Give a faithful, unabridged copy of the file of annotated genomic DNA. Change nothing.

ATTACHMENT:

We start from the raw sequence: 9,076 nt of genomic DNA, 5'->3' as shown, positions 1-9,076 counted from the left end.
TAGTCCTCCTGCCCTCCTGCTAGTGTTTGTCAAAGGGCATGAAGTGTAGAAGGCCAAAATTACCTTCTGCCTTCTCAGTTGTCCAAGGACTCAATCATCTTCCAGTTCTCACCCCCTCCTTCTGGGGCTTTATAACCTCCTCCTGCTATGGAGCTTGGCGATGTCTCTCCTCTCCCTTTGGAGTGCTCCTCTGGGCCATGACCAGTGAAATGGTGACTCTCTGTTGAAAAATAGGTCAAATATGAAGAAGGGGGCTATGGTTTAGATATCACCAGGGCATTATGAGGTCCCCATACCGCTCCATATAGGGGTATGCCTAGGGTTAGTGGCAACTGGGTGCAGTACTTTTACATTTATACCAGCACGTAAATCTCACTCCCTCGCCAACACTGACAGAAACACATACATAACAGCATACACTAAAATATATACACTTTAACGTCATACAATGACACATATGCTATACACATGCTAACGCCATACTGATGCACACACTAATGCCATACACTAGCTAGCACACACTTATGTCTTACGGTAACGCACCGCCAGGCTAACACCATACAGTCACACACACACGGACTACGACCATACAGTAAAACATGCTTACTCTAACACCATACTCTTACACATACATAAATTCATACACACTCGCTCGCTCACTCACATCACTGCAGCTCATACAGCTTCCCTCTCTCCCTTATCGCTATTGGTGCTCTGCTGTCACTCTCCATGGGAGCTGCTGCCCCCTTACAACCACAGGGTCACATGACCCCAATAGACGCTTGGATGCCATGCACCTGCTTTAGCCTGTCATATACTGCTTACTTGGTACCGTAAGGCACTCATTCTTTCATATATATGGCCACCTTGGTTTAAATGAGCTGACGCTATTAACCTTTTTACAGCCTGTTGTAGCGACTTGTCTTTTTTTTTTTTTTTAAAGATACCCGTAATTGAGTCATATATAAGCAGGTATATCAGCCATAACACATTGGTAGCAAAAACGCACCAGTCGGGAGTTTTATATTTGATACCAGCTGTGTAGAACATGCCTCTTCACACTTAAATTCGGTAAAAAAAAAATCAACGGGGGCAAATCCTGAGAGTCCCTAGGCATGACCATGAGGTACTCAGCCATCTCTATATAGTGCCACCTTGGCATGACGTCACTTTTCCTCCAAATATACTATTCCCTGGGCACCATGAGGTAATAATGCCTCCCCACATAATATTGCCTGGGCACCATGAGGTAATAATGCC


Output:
We start from the raw sequence: 9,076 nt of genomic DNA, 5'->3' as shown, positions 1-9,076 counted from the left end.
TAGTCCTCCTGCCCTCCTGCTAGTGTTTGTCAAAGGGCATGAAGTGTAGAAGGCCAAAATTACCTTCTGCCTTCTCAGTTGTCCAAGGACTCAATCATCTTCCAGTTCTCACCCCCTCCTTCTGGGGCTTTATAACCTCCTCCTGCTATGGAGCTTGGCGATGTCTCTCCTCTCCCTTTGGAGTGCTCCTCTGGGCCATGACCAGTGAAATGGTGACTCTCTGTTGAAAAATAGGTCAAATATGAAGAAGGGGGCTATGGTTTAGATATCACCAGGGCATTATGAGGTCCCCATACCGCTCCATATAGGGGTATGCCTAGGGTTAGTGGCAACTGGGTGCAGTACTTTTACATTTATACCAGCACGTAAATCTCACTCCCTCGCCAACACTGACAGAAACACATACATAACAGCATACACTAAAATATATACACTTTAACGTCATACAATGACACATATGCTATACACATGCTAACGCCATACTGATGCACACACTAATGCCATACACTAGCTAGCACACACTTATGTCTTACGGTAACGCACCGCCAGGCTAACACCATACAGTCACACACACACGGACTACGACCATACAGTAAAACATGCTTACTCTAACACCATACTCTTACACATACATAAATTCATACACACTCGCTCGCTCACTCACATCACTGCAGCTCATACAGCTTCCCTCTCTCCCTTATCGCTATTGGTGCTCTGCTGTCACTCTCCATGGGAGCTGCTGCCCCCTTACAACCACAGGGTCACATGACCCCAATAGACGCTTGGATGCCATGCACCTGCTTTAGCCTGTCATATACTGCTTACTTGGTACCGTAAGGCACTCATTCTTTCATATATATGGCCACCTTGGTTTAAATGAGCTGACGCTATTAACCTTTTTACAGCCTGTTGTAGCGACTTGTCTTTTTTTTTTTTTTTAAAGATACCCGTAATTGAGTCATATATAAGCAGGTATATCAGCCATAACACATTGGTAGCAAAAACGCACCAGTCGGGAGTTTTATATTTGATACCAGCTGTGTAGAACATGCCTCTTCACACTTAAATTCGGTAAAAAAAAAATCAACGGGGGCAAATCCTGAGAGTCCCTAGGCATGACCATGAGGTACTCAGCCATCTCTATATAGTGCCACCTTGGCATGACGTCACTTTTCCTCCAAATATACTATTCCCTGGGCACCATGAGGTAATAATGCCTCCCCACATAATATTGCCTGGGCACCATGAGGTAATAATGCC